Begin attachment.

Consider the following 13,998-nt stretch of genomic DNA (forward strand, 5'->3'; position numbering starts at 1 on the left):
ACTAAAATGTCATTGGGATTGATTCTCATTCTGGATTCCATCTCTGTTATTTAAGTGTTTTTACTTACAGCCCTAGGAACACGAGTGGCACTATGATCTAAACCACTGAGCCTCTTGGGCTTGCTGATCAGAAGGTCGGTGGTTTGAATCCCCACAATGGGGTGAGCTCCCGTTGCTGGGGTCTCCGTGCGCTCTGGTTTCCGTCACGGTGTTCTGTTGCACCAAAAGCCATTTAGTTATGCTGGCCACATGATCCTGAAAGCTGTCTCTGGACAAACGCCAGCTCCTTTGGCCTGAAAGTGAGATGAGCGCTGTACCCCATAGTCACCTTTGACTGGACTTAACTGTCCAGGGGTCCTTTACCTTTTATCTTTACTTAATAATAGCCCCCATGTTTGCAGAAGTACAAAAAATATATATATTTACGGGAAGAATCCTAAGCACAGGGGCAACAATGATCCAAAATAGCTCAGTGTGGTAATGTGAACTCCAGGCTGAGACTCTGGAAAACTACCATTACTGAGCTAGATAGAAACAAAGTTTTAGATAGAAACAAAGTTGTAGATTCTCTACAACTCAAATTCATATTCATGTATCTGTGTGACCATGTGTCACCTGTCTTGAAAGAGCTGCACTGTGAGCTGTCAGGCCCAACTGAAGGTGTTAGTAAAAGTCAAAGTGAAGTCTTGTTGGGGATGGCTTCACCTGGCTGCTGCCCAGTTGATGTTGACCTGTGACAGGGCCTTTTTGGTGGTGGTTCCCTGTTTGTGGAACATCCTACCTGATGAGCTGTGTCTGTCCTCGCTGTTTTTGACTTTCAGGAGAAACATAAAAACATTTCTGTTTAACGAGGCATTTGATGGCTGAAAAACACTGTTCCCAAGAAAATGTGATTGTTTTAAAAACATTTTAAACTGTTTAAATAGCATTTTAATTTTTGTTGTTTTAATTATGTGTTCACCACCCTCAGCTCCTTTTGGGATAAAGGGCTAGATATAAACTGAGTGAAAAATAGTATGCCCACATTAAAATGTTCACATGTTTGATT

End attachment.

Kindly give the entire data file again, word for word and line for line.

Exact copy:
Consider the following 13,998-nt stretch of genomic DNA (forward strand, 5'->3'; position numbering starts at 1 on the left):
ACTAAAATGTCATTGGGATTGATTCTCATTCTGGATTCCATCTCTGTTATTTAAGTGTTTTTACTTACAGCCCTAGGAACACGAGTGGCACTATGATCTAAACCACTGAGCCTCTTGGGCTTGCTGATCAGAAGGTCGGTGGTTTGAATCCCCACAATGGGGTGAGCTCCCGTTGCTGGGGTCTCCGTGCGCTCTGGTTTCCGTCACGGTGTTCTGTTGCACCAAAAGCCATTTAGTTATGCTGGCCACATGATCCTGAAAGCTGTCTCTGGACAAACGCCAGCTCCTTTGGCCTGAAAGTGAGATGAGCGCTGTACCCCATAGTCACCTTTGACTGGACTTAACTGTCCAGGGGTCCTTTACCTTTTATCTTTACTTAATAATAGCCCCCATGTTTGCAGAAGTACAAAAAATATATATATTTACGGGAAGAATCCTAAGCACAGGGGCAACAATGATCCAAAATAGCTCAGTGTGGTAATGTGAACTCCAGGCTGAGACTCTGGAAAACTACCATTACTGAGCTAGATAGAAACAAAGTTTTAGATAGAAACAAAGTTGTAGATTCTCTACAACTCAAATTCATATTCATGTATCTGTGTGACCATGTGTCACCTGTCTTGAAAGAGCTGCACTGTGAGCTGTCAGGCCCAACTGAAGGTGTTAGTAAAAGTCAAAGTGAAGTCTTGTTGGGGATGGCTTCACCTGGCTGCTGCCCAGTTGATGTTGACCTGTGACAGGGCCTTTTTGGTGGTGGTTCCCTGTTTGTGGAACATCCTACCTGATGAGCTGTGTCTGTCCTCGCTGTTTTTGACTTTCAGGAGAAACATAAAAACATTTCTGTTTAACGAGGCATTTGATGGCTGAAAAACACTGTTCCCAAGAAAATGTGATTGTTTTAAAAACATTTTAAACTGTTTAAATAGCATTTTAATTTTTGTTGTTTTAATTATGTGTTCACCACCCTCAGCTCCTTTTGGGATAAAGGGCTAGATATAAACTGAGTGAAAAATAGTATGCCCACATTAAAATGTTCACATGTTTGATT